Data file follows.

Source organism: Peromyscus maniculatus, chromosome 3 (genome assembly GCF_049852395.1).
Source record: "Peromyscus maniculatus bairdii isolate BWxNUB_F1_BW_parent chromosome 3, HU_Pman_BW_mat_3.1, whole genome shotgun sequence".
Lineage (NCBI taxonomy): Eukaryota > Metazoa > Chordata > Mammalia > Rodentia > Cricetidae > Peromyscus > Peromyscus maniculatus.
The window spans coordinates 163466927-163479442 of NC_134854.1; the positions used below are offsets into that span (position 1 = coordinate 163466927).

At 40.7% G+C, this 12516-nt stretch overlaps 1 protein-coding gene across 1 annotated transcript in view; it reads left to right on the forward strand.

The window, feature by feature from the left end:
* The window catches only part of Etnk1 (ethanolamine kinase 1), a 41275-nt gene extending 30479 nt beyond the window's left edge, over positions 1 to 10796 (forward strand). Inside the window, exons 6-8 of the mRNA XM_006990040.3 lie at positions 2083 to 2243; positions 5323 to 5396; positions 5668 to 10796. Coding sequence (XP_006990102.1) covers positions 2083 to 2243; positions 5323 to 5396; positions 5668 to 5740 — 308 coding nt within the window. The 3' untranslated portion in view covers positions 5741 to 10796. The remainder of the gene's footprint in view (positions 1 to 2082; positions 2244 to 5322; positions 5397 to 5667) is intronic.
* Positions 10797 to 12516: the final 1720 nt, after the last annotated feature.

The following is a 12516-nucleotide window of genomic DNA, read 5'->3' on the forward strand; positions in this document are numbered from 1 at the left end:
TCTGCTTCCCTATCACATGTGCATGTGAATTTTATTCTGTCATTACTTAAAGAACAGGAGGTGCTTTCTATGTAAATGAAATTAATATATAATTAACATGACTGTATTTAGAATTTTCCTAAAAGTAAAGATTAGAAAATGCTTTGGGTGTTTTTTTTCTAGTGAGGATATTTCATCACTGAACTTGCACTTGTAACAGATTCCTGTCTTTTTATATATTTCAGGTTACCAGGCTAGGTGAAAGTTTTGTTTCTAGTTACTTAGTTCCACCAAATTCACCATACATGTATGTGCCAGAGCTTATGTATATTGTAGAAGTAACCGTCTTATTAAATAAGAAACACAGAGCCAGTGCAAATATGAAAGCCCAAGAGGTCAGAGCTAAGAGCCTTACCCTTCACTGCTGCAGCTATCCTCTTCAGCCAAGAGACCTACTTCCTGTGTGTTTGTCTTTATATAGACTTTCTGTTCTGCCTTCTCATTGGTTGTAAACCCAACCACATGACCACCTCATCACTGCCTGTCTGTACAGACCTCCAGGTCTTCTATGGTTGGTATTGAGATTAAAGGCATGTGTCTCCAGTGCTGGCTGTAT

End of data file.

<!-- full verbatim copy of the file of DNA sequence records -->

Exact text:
Source organism: Peromyscus maniculatus, chromosome 3 (genome assembly GCF_049852395.1).
Source record: "Peromyscus maniculatus bairdii isolate BWxNUB_F1_BW_parent chromosome 3, HU_Pman_BW_mat_3.1, whole genome shotgun sequence".
Lineage (NCBI taxonomy): Eukaryota > Metazoa > Chordata > Mammalia > Rodentia > Cricetidae > Peromyscus > Peromyscus maniculatus.
The window spans coordinates 163466927-163479442 of NC_134854.1; the positions used below are offsets into that span (position 1 = coordinate 163466927).

At 40.7% G+C, this 12516-nt stretch overlaps 1 protein-coding gene across 1 annotated transcript in view; it reads left to right on the forward strand.

The window, feature by feature from the left end:
* The window catches only part of Etnk1 (ethanolamine kinase 1), a 41275-nt gene extending 30479 nt beyond the window's left edge, over positions 1 to 10796 (forward strand). Inside the window, exons 6-8 of the mRNA XM_006990040.3 lie at positions 2083 to 2243; positions 5323 to 5396; positions 5668 to 10796. Coding sequence (XP_006990102.1) covers positions 2083 to 2243; positions 5323 to 5396; positions 5668 to 5740 — 308 coding nt within the window. The 3' untranslated portion in view covers positions 5741 to 10796. The remainder of the gene's footprint in view (positions 1 to 2082; positions 2244 to 5322; positions 5397 to 5667) is intronic.
* Positions 10797 to 12516: the final 1720 nt, after the last annotated feature.

The following is a 12516-nucleotide window of genomic DNA, read 5'->3' on the forward strand; positions in this document are numbered from 1 at the left end:
TCTGCTTCCCTATCACATGTGCATGTGAATTTTATTCTGTCATTACTTAAAGAACAGGAGGTGCTTTCTATGTAAATGAAATTAATATATAATTAACATGACTGTATTTAGAATTTTCCTAAAAGTAAAGATTAGAAAATGCTTTGGGTGTTTTTTTTCTAGTGAGGATATTTCATCACTGAACTTGCACTTGTAACAGATTCCTGTCTTTTTATATATTTCAGGTTACCAGGCTAGGTGAAAGTTTTGTTTCTAGTTACTTAGTTCCACCAAATTCACCATACATGTATGTGCCAGAGCTTATGTATATTGTAGAAGTAACCGTCTTATTAAATAAGAAACACAGAGCCAGTGCAAATATGAAAGCCCAAGAGGTCAGAGCTAAGAGCCTTACCCTTCACTGCTGCAGCTATCCTCTTCAGCCAAGAGACCTACTTCCTGTGTGTTTGTCTTTATATAGACTTTCTGTTCTGCCTTCTCATTGGTTGTAAACCCAACCACATGACCACCTCATCACTGCCTGTCTGTACAGACCTCCAGGTCTTCTATGGTTGGTATTGAGATTAAAGGCATGTGTCTCCAGTGCTGGCTGTAT